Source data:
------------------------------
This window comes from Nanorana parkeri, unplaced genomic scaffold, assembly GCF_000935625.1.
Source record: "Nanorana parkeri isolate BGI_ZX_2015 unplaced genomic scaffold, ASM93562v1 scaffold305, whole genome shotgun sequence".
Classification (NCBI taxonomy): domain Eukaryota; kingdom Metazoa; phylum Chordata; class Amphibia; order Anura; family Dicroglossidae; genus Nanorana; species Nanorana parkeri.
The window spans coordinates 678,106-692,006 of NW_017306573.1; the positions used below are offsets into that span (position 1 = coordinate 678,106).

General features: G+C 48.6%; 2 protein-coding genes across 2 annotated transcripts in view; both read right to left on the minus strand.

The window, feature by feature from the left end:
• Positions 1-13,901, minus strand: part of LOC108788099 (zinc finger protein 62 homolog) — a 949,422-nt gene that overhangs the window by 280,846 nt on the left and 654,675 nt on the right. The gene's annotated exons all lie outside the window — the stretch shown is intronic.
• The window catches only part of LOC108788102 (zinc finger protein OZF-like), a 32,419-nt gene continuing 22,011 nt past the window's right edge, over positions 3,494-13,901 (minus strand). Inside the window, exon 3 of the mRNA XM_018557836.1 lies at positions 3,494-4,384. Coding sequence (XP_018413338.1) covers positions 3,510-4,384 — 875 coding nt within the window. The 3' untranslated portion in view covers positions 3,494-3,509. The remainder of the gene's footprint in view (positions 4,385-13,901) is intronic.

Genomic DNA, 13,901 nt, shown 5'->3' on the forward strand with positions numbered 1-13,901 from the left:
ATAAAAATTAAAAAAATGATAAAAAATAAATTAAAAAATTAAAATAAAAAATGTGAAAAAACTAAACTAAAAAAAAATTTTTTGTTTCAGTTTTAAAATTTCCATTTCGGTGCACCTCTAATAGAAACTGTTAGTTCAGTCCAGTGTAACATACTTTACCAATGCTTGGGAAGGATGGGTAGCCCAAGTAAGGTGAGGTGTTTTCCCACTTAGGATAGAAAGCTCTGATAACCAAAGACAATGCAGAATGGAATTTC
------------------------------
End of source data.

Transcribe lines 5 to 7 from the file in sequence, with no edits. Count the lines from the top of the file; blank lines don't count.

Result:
General features: G+C 48.6%; 2 protein-coding genes across 2 annotated transcripts in view; both read right to left on the minus strand.

The window, feature by feature from the left end:
• Positions 1-13,901, minus strand: part of LOC108788099 (zinc finger protein 62 homolog) — a 949,422-nt gene that overhangs the window by 280,846 nt on the left and 654,675 nt on the right. The gene's annotated exons all lie outside the window — the stretch shown is intronic.